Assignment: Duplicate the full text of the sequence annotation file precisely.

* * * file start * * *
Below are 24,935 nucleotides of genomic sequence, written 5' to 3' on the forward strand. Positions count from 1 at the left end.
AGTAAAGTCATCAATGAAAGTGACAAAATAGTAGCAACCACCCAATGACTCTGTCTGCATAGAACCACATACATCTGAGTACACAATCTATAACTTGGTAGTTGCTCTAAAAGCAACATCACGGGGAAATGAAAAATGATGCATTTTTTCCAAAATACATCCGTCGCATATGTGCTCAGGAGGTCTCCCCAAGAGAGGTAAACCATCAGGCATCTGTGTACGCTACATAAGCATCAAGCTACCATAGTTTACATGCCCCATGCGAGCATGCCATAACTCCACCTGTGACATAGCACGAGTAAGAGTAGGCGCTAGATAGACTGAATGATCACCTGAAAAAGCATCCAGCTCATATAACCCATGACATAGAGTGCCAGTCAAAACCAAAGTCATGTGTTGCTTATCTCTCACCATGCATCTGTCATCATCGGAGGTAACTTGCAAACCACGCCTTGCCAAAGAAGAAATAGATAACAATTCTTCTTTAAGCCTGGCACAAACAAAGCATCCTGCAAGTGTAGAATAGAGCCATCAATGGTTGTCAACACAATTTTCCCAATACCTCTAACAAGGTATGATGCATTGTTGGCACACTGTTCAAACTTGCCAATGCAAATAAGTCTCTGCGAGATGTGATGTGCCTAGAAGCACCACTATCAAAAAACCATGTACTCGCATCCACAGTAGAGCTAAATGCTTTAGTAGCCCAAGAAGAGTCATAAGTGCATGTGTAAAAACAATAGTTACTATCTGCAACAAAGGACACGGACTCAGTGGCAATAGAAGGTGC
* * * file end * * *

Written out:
Below are 24,935 nucleotides of genomic sequence, written 5' to 3' on the forward strand. Positions count from 1 at the left end.
AGTAAAGTCATCAATGAAAGTGACAAAATAGTAGCAACCACCCAATGACTCTGTCTGCATAGAACCACATACATCTGAGTACACAATCTATAACTTGGTAGTTGCTCTAAAAGCAACATCACGGGGAAATGAAAAATGATGCATTTTTTCCAAAATACATCCGTCGCATATGTGCTCAGGAGGTCTCCCCAAGAGAGGTAAACCATCAGGCATCTGTGTACGCTACATAAGCATCAAGCTACCATAGTTTACATGCCCCATGCGAGCATGCCATAACTCCACCTGTGACATAGCACGAGTAAGAGTAGGCGCTAGATAGACTGAATGATCACCTGAAAAAGCATCCAGCTCATATAACCCATGACATAGAGTGCCAGTCAAAACCAAAGTCATGTGTTGCTTATCTCTCACCATGCATCTGTCATCATCGGAGGTAACTTGCAAACCACGCCTTGCCAAAGAAGAAATAGATAACAATTCTTCTTTAAGCCTGGCACAAACAAAGCATCCTGCAAGTGTAGAATAGAGCCATCAATGGTTGTCAACACAATTTTCCCAATACCTCTAACAAGGTATGATGCATTGTTGGCACACTGTTCAAACTTGCCAATGCAAATAAGTCTCTGCGAGATGTGATGTGCCTAGAAGCACCACTATCAAAAAACCATGTACTCGCATCCACAGTAGAGCTAAATGCTTTAGTAGCCCAAGAAGAGTCATAAGTGCATGTGTAAAAACAATAGTTACTATCTGCAACAAAGGACACGGACTCAGTGGCAATAGAAGGTGC